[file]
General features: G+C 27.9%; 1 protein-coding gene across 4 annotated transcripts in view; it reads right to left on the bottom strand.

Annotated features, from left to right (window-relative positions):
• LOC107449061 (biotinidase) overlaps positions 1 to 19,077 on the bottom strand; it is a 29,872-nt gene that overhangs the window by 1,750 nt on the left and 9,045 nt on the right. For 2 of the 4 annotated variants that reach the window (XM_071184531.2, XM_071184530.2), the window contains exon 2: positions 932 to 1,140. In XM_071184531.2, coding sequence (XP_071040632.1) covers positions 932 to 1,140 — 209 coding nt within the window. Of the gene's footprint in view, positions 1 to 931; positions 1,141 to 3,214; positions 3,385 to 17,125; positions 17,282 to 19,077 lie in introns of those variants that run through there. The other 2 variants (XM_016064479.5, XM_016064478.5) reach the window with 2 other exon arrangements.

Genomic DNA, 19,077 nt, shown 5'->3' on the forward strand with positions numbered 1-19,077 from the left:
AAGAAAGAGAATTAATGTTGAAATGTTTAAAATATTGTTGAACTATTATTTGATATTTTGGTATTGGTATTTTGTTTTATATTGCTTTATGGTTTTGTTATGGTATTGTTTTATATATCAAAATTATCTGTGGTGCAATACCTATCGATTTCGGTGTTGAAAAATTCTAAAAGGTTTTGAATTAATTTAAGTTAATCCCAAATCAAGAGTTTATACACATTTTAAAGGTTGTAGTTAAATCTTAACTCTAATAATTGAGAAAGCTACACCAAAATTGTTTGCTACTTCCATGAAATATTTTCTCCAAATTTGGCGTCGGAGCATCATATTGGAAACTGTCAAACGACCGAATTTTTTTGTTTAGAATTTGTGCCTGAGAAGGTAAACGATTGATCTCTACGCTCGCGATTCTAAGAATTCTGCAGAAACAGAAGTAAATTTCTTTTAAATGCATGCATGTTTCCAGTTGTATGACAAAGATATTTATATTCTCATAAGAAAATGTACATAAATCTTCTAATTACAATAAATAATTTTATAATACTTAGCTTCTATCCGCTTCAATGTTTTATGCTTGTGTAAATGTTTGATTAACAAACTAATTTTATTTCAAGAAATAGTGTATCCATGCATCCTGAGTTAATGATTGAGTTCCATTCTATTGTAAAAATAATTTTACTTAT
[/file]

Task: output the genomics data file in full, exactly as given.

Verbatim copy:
General features: G+C 27.9%; 1 protein-coding gene across 4 annotated transcripts in view; it reads right to left on the bottom strand.

Annotated features, from left to right (window-relative positions):
• LOC107449061 (biotinidase) overlaps positions 1 to 19,077 on the bottom strand; it is a 29,872-nt gene that overhangs the window by 1,750 nt on the left and 9,045 nt on the right. For 2 of the 4 annotated variants that reach the window (XM_071184531.2, XM_071184530.2), the window contains exon 2: positions 932 to 1,140. In XM_071184531.2, coding sequence (XP_071040632.1) covers positions 932 to 1,140 — 209 coding nt within the window. Of the gene's footprint in view, positions 1 to 931; positions 1,141 to 3,214; positions 3,385 to 17,125; positions 17,282 to 19,077 lie in introns of those variants that run through there. The other 2 variants (XM_016064479.5, XM_016064478.5) reach the window with 2 other exon arrangements.

Genomic DNA, 19,077 nt, shown 5'->3' on the forward strand with positions numbered 1-19,077 from the left:
AAGAAAGAGAATTAATGTTGAAATGTTTAAAATATTGTTGAACTATTATTTGATATTTTGGTATTGGTATTTTGTTTTATATTGCTTTATGGTTTTGTTATGGTATTGTTTTATATATCAAAATTATCTGTGGTGCAATACCTATCGATTTCGGTGTTGAAAAATTCTAAAAGGTTTTGAATTAATTTAAGTTAATCCCAAATCAAGAGTTTATACACATTTTAAAGGTTGTAGTTAAATCTTAACTCTAATAATTGAGAAAGCTACACCAAAATTGTTTGCTACTTCCATGAAATATTTTCTCCAAATTTGGCGTCGGAGCATCATATTGGAAACTGTCAAACGACCGAATTTTTTTGTTTAGAATTTGTGCCTGAGAAGGTAAACGATTGATCTCTACGCTCGCGATTCTAAGAATTCTGCAGAAACAGAAGTAAATTTCTTTTAAATGCATGCATGTTTCCAGTTGTATGACAAAGATATTTATATTCTCATAAGAAAATGTACATAAATCTTCTAATTACAATAAATAATTTTATAATACTTAGCTTCTATCCGCTTCAATGTTTTATGCTTGTGTAAATGTTTGATTAACAAACTAATTTTATTTCAAGAAATAGTGTATCCATGCATCCTGAGTTAATGATTGAGTTCCATTCTATTGTAAAAATAATTTTACTTAT